So it’s been interesting in the last week to reflect on the nature of asylum and the associated stigma following the response to the new book by Barbara Taylor The Last Asylum describing her periods in Friern Hospital, which is now luxury apartments and the acclaim for ex- mental health nurse Nathan Filer winning the Costa book award with his novel The Shock of the Fall. I was extraordinarily moved by the article Nathan Filer wrote for the Guardian this week on the state of current in-patient care, Mental health care- where did it all go so wrong. He describes the experience of his best friend Bryon Vincent who was admitted to the place where Nathan himself had worked some years before, after attempting suicide. What is experienced by Byron as the patient, and Nathan as his friend and visitor, is a ‘care’ system which is in a ‘God-awful mess’. Unlike Barbara Taylor’s book, this is not an account from the past; an historic description of the last days of a Victorian relic. It’s a much more contemporary description, even though the ward into which Byron was finally admitted was itself due to close because of budget cuts.

As Byron says:

“There was a pervasive air that things were disintegrating, one day I found a member of staff hiding in a bush. Alarms would sound and not be switched off for hours. The ward was more a place of crisis management than one of respite. I really felt for most of the staff, it was obvious they were doing their best under what were clearly incredibly difficult circumstances”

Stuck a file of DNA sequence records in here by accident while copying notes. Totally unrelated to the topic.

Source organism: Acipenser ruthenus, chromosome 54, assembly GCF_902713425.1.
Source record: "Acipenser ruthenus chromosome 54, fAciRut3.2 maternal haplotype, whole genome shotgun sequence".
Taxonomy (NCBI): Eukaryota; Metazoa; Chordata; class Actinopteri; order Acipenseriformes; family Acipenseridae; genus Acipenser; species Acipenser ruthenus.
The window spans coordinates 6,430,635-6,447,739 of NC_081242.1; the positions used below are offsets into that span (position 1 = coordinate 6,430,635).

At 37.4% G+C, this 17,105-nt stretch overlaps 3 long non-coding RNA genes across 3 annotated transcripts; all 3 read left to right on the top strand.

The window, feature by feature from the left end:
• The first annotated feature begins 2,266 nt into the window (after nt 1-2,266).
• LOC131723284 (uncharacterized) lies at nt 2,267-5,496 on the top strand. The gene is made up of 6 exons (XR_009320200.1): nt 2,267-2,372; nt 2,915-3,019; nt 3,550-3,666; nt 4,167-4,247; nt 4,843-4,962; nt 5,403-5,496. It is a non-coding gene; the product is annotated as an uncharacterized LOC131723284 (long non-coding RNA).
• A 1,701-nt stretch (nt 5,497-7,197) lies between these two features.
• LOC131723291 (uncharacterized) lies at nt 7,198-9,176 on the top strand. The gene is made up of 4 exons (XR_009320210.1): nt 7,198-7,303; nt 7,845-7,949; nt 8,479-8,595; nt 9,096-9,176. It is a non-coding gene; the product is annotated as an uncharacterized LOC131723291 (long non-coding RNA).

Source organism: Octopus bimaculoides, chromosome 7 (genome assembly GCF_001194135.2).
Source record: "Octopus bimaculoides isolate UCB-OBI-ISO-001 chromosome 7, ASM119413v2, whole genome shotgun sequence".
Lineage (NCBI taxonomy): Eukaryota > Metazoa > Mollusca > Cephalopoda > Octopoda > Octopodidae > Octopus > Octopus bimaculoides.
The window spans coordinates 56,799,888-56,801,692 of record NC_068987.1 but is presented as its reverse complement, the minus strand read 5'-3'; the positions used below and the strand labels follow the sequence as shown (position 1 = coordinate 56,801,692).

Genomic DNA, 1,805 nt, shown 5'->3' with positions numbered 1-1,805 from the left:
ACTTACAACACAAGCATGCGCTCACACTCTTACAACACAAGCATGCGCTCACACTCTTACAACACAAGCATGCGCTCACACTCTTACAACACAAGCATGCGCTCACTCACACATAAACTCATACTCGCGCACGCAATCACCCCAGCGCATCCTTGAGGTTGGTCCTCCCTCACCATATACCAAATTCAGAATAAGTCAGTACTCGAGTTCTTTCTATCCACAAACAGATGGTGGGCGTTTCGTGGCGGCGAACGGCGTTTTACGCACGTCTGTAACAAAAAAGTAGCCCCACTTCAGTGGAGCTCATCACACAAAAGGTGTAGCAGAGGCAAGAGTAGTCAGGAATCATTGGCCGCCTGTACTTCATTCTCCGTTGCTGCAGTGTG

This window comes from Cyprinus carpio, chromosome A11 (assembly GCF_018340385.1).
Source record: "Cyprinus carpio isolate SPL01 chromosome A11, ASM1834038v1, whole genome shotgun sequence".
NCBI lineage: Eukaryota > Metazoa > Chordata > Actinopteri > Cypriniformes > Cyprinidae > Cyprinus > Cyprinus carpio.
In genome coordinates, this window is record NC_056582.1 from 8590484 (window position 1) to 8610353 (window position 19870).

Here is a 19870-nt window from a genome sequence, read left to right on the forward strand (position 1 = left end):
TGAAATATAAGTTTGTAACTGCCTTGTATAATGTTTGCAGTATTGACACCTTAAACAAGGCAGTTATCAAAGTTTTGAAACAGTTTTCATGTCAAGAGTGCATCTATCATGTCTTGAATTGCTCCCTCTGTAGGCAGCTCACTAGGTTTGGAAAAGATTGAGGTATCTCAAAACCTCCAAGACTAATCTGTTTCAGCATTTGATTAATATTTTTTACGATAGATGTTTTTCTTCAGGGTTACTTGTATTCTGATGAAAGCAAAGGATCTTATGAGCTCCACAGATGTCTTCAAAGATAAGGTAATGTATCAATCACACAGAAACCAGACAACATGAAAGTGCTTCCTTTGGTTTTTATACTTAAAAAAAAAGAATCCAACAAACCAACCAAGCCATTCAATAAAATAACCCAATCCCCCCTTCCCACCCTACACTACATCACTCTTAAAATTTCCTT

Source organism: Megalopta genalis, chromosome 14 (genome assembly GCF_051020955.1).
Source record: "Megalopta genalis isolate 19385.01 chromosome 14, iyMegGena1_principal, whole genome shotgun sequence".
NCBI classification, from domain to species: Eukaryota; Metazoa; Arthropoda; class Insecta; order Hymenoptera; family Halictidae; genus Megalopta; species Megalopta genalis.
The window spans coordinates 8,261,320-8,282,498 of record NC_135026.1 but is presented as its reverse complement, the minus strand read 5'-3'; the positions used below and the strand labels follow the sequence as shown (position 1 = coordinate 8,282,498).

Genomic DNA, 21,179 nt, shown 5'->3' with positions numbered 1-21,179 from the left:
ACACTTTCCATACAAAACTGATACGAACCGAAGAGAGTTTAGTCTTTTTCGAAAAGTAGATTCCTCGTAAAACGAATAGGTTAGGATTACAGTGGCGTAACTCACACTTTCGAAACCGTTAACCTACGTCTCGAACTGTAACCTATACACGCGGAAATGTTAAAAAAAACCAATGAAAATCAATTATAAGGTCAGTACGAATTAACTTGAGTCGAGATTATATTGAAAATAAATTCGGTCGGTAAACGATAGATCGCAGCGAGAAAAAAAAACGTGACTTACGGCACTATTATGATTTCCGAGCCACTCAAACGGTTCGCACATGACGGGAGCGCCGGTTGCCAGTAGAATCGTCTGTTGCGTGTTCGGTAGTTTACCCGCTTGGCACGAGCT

There are times when a person is in such a dark and tormented place that they need a place to be safe, to feel listened to and to be physically cared for. Sometimes they may need this for weeks or months, yet there is constant pressure to reduce the length of stay in psychiatric in-patient beds to little more than a few days. Nathan Filer’s friend Byron describes the pervading atmosphere succinctly: “The modern system seems much more focused on bureaucratic risk avoidance than it is on care.” Mental health workers now spend a great deal of their time trying to find beds for people often many miles from where they live, and where it is almost impossible for family and friends to visit them. I’ve commented before in this blog on the physical state of some in-patient units. With the closure of many of the new wards purpose built in the last decade with exorbitant Private Finance initiative funding, the situation is only going to get worse.

Mental health care in this country is in crisis.